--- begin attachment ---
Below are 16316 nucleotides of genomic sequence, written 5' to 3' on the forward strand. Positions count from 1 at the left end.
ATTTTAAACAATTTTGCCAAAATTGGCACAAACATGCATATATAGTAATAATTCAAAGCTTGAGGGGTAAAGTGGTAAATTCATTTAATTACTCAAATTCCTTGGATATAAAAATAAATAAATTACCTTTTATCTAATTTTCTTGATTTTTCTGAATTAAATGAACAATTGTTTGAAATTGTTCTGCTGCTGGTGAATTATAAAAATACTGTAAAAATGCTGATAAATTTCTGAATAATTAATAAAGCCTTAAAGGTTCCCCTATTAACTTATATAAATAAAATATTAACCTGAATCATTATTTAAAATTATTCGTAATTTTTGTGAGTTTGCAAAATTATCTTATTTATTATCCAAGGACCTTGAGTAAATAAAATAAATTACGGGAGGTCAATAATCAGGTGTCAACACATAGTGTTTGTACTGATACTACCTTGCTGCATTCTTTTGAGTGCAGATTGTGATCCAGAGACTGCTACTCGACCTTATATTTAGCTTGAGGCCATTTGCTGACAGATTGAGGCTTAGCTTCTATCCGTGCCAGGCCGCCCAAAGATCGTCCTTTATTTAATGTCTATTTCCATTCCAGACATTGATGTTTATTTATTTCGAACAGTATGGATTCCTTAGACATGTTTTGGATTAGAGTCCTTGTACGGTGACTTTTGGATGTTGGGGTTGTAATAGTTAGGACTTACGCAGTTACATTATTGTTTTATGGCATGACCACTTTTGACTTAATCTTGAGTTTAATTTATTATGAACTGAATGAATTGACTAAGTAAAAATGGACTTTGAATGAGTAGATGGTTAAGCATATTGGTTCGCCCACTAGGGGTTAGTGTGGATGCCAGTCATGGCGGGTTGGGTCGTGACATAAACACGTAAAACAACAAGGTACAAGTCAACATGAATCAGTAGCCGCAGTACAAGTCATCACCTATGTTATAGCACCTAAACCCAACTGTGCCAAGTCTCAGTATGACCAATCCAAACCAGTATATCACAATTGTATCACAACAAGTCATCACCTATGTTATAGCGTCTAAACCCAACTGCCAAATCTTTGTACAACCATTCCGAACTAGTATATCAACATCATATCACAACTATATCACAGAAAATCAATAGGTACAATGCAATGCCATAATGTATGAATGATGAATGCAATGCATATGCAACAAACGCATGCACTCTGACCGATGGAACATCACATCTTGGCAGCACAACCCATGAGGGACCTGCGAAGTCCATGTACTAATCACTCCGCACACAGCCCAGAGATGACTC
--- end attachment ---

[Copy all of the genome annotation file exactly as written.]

Below are 16316 nucleotides of genomic sequence, written 5' to 3' on the forward strand. Positions count from 1 at the left end.
ATTTTAAACAATTTTGCCAAAATTGGCACAAACATGCATATATAGTAATAATTCAAAGCTTGAGGGGTAAAGTGGTAAATTCATTTAATTACTCAAATTCCTTGGATATAAAAATAAATAAATTACCTTTTATCTAATTTTCTTGATTTTTCTGAATTAAATGAACAATTGTTTGAAATTGTTCTGCTGCTGGTGAATTATAAAAATACTGTAAAAATGCTGATAAATTTCTGAATAATTAATAAAGCCTTAAAGGTTCCCCTATTAACTTATATAAATAAAATATTAACCTGAATCATTATTTAAAATTATTCGTAATTTTTGTGAGTTTGCAAAATTATCTTATTTATTATCCAAGGACCTTGAGTAAATAAAATAAATTACGGGAGGTCAATAATCAGGTGTCAACACATAGTGTTTGTACTGATACTACCTTGCTGCATTCTTTTGAGTGCAGATTGTGATCCAGAGACTGCTACTCGACCTTATATTTAGCTTGAGGCCATTTGCTGACAGATTGAGGCTTAGCTTCTATCCGTGCCAGGCCGCCCAAAGATCGTCCTTTATTTAATGTCTATTTCCATTCCAGACATTGATGTTTATTTATTTCGAACAGTATGGATTCCTTAGACATGTTTTGGATTAGAGTCCTTGTACGGTGACTTTTGGATGTTGGGGTTGTAATAGTTAGGACTTACGCAGTTACATTATTGTTTTATGGCATGACCACTTTTGACTTAATCTTGAGTTTAATTTATTATGAACTGAATGAATTGACTAAGTAAAAATGGACTTTGAATGAGTAGATGGTTAAGCATATTGGTTCGCCCACTAGGGGTTAGTGTGGATGCCAGTCATGGCGGGTTGGGTCGTGACATAAACACGTAAAACAACAAGGTACAAGTCAACATGAATCAGTAGCCGCAGTACAAGTCATCACCTATGTTATAGCACCTAAACCCAACTGTGCCAAGTCTCAGTATGACCAATCCAAACCAGTATATCACAATTGTATCACAACAAGTCATCACCTATGTTATAGCGTCTAAACCCAACTGCCAAATCTTTGTACAACCATTCCGAACTAGTATATCAACATCATATCACAACTATATCACAGAAAATCAATAGGTACAATGCAATGCCATAATGTATGAATGATGAATGCAATGCATATGCAACAAACGCATGCACTCTGACCGATGGAACATCACATCTTGGCAGCACAACCCATGAGGGACCTGCGAAGTCCATGTACTAATCACTCCGCACACAGCCCAGAGATGACTC